British banks have written to the government to ask for a review of the £35.4 billion tax regime ahead of the budget Oct. 29.
UK Finance, an industry body, has asked Chancellor Philip Hammond to look at bank-specific taxes after commissioning PricewaterhouseCoopers to study banks' tax contributions.
Though this study is not yet finished, UK Finance CEO Stephen Jones told the chancellor in a letter published on its website that U.K. banks are paying substantially more in real terms and in proportion of profit than in the years running up to the financial crisis. Banks operating in the U.K. contributed more than £35 billion in tax to the Exchequer in 2016 to 2017, the letter said.
This, it noted, is despite some banks significantly paring back their balance sheets in line with the objective of the bank levy — a tax on all U.K. banks' balance sheets aimed at maintaining financial discipline.
Jones also drew unfavorable comparisons with the U.S., where President Donald Trump's tax cuts have boosted U.S. banks. Brexit, too, is a factor, with UK Finance noting that the tax burden comes as banking groups are obliged to restructure and move some operations to offices within the EU.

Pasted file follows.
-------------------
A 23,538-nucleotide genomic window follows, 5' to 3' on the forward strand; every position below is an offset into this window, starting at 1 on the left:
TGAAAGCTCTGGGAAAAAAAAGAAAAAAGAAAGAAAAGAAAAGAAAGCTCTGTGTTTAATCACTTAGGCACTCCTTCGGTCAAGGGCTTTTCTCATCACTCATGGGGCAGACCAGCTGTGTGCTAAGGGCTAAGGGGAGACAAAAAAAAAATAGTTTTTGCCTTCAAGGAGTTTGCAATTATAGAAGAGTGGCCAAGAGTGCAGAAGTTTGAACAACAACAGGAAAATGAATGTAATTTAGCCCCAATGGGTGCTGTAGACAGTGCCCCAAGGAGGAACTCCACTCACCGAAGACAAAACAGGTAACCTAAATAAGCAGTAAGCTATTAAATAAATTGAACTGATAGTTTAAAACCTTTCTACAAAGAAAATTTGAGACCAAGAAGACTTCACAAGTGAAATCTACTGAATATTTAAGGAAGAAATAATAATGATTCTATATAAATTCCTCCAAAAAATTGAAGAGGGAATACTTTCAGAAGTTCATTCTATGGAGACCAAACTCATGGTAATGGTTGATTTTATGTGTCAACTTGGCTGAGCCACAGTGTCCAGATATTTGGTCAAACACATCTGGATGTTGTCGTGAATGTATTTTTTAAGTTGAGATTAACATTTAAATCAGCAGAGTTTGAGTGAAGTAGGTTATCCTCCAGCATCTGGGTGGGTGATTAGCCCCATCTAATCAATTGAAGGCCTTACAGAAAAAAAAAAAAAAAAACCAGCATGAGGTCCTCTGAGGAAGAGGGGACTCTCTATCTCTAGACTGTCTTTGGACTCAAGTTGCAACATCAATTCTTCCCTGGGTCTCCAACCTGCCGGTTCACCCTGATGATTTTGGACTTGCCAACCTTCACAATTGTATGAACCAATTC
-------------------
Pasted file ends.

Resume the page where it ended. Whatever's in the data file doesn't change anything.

Indeed, the Association of Foreign Banks, which represents banks such as JPMorgan Chase & Co. and Citigroup Inc., has said the biggest concern of its members is high taxes in the U.K.
Also, Barclays PLC Chairman John McFarlane has said that too much government regulation has stunted the growth of British banks, noting that by stock market value there were four British banks in the top 20 in 2005 while now there is only one. U.K. banks are vulnerable to takeovers as a result, he said.
UK Finance has commissioned an international comparative study of bank taxation, due for completion in the autumn. It believes that this study, taken along with the PwC report, will bolster the case for a review of bank tax charges.
The taxes it wishes to see reviewed by the chancellor include the corporation tax surcharge. This is an additional tax on banking levied at a rate of 8% on profits over £25 million.
Jones said that this tax was introduced in the summer budget of 2015 "to maintain a fair contribution from the banks” and argued that it is time for it to be reassessed. The total projected revenue from the surcharge has increased by more than 30% between 2016-2017 and 2020-2021.
The bank levy, introduced by the U.K. in 2010 jointly with France and Germany, was aimed at ensuring banking paid a fair contribution toward the costs borne by taxpayers in propping up the banking system during the financial crisis.
It has long been criticized by banks, which have suggested it should be scaled back as changes to the banking system since the financial crisis mean banks are less dependent on an implicit state guarantee. Jones' letter suggests the bank levy should be reviewed.
UK Finance also calls for changes to value-added tax rules. The letter also complains of a change in approach from the tax authorities who, he said, focus increasingly on the penalty regime as opposed to developing long-term relationships with taxpayers.